As a workers’ compensation insurance agent, you know that maintaining a safe workplace is critical to keeping insurance premiums low and protecting clients’ employees. That’s why it’s important to stay up to date with the latest updates to OSHA citations and fines, which can have a serious impact on clients’ bottom lines.
In this blog post, we’ll look at what the latest OSHA updates entail, and how they could affect the industrial employers you work with.
What are the updates to OSHA citations and fines?
In January 2023, OSHA announced a significant update to its citation and penalty policies. The update increases fines for both serious violations and repeat violations. Additionally, the new guidance allows the agency to issue citations for each instance of a violation (previously several violations could be grouped together under a single citation). Updates go into effect on March 25, 2023.
Overview of the OSHA Citation Policy and Fine Updates
- Increased Penalties for Serious Violations: OSHA increased the maximum penalty for serious violations from $14,502 per violation to $15,625.
- Increased Penalties for Willful or Repeat Violations: OSHA increased its maximum penalty for a willful or repeat violation to $156,259, a 7.7% increase from 2022.
- New Guidance for Instance-by-Instance Citations: OSHA expanded its instance-by-instance citation policy, allowing the citation of violations for cases where the agency identifies “high-gravity” serious violations. These conditions include lockout/tagout, machine guarding and falls, among others. Additionally, the agency is emphasizing the use of separate citations for each instance of a serious violation.
The new guidance, which covers enforcement activity in general industry, agriculture, maritime and construction industries, could increase the number of citations and fines levied against industrial employers.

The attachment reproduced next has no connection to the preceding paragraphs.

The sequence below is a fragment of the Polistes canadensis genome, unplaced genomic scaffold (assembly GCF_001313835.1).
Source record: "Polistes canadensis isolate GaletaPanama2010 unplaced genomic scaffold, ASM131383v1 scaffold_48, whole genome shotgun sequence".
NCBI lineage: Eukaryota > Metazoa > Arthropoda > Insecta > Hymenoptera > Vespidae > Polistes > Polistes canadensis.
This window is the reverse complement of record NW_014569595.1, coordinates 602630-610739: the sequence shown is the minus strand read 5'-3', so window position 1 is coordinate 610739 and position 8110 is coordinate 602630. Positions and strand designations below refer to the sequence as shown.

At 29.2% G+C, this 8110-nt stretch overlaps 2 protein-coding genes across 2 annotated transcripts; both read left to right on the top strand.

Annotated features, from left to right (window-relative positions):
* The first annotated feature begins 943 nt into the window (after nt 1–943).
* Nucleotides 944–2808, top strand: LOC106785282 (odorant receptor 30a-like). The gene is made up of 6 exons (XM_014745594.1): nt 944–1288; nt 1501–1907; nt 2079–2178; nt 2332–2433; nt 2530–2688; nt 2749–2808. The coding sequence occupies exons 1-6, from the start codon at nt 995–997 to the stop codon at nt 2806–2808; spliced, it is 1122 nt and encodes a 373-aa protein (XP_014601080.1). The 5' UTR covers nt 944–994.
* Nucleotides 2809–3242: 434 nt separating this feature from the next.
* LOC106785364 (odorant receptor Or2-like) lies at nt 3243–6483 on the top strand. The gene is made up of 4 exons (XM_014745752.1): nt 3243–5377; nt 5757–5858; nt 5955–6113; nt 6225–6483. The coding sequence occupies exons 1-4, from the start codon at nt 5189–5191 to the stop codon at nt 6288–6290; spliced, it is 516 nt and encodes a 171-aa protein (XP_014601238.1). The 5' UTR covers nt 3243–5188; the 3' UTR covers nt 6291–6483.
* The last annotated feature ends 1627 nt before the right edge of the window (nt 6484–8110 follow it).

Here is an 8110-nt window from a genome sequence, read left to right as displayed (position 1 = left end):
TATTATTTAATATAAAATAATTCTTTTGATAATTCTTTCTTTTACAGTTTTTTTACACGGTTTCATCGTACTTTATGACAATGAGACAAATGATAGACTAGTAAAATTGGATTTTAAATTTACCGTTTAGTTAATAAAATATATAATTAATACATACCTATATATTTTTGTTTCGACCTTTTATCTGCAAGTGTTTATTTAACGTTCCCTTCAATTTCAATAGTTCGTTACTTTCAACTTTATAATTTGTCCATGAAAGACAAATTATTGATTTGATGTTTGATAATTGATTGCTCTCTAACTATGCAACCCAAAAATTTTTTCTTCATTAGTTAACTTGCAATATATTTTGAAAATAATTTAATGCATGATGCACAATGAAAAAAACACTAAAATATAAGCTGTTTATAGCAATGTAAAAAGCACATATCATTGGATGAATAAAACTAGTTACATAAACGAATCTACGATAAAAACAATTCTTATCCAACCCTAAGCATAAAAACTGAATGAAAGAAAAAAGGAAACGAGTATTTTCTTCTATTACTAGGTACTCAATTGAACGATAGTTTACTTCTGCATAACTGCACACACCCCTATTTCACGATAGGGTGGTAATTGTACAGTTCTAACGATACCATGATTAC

Why do these updates matter for industrial employers?
OSHA’s citation and penalty policies are designed to keep workers safe and healthy. The agency is responsible for enforcing workplace safety regulations, and noncompliance can lead to significant fines, legal action and damage to a company’s reputation.
The recent updates will affect industrial employers, no matter the size of their business (although they may have a greater financial impact on small- to medium-sized companies). The increased penalties will make it harder for companies to ignore safety regulations, and the expansion of instance-by-instance citations means that violations will result in more significant financial penalties.
As a risk manager working with industrial employers, you must understand the potential impact of these updates. Your clients may need to take additional steps to ensure compliance and avoid costly penalties.
Here are some potential consequences to consider:
Higher Costs: The increased penalties for serious violations and the change to instance-by-instance citations will result in higher fines for industrial employers. This could lead to significant costs that may impact a company’s bottom line.
Increased Focus on Safety: The OSHA updates serve as a reminder that safety should always be a top priority for industrial employers. By focusing on safety, employers can reduce the risk of serious violations and fines.
Smaller Companies at Risk: Smaller companies may be more at risk from the recent OSHA fine hike. These companies may have less experience with OSHA regulations and fewer resources to address violations, making them more susceptible to fines.
Reputational Damage: OSHA violations can result in negative publicity and damage a company’s reputation. Employers should take steps to address any violations quickly and effectively to avoid reputational damage.
What can insurance brokers do to help their clients?
You can help your clients prepare for these updates by providing guidance on workplace safety and agency compliance. Here are a few things to consider:
- Educate your clients about the new OSHA citation and penalty policies. Make sure they understand the potential impact on their business and the steps they can take to avoid violations.
- Encourage your clients to conduct regular safety audits and implement safety programs. By doing so, they can identify potential hazards and implement appropriate safeguards.
- Offer resources and training on workplace safety. You can provide your clients with access to training materials and resources that will help them meet OSHA’s safety regulations.
- Review your clients’ workers’ compensation policies. Make sure their policies provide adequate coverage for workplace injuries and illnesses.
Overall, OSHA’s new enforcement guidance is intended to deter employers from repeatedly exposing workers to life-threatening hazards or failing to comply with certain workplace safety and health requirements. The new policies and latest fine increases underscore the importance for companies – large and small – to prioritize workplace safety and compliance.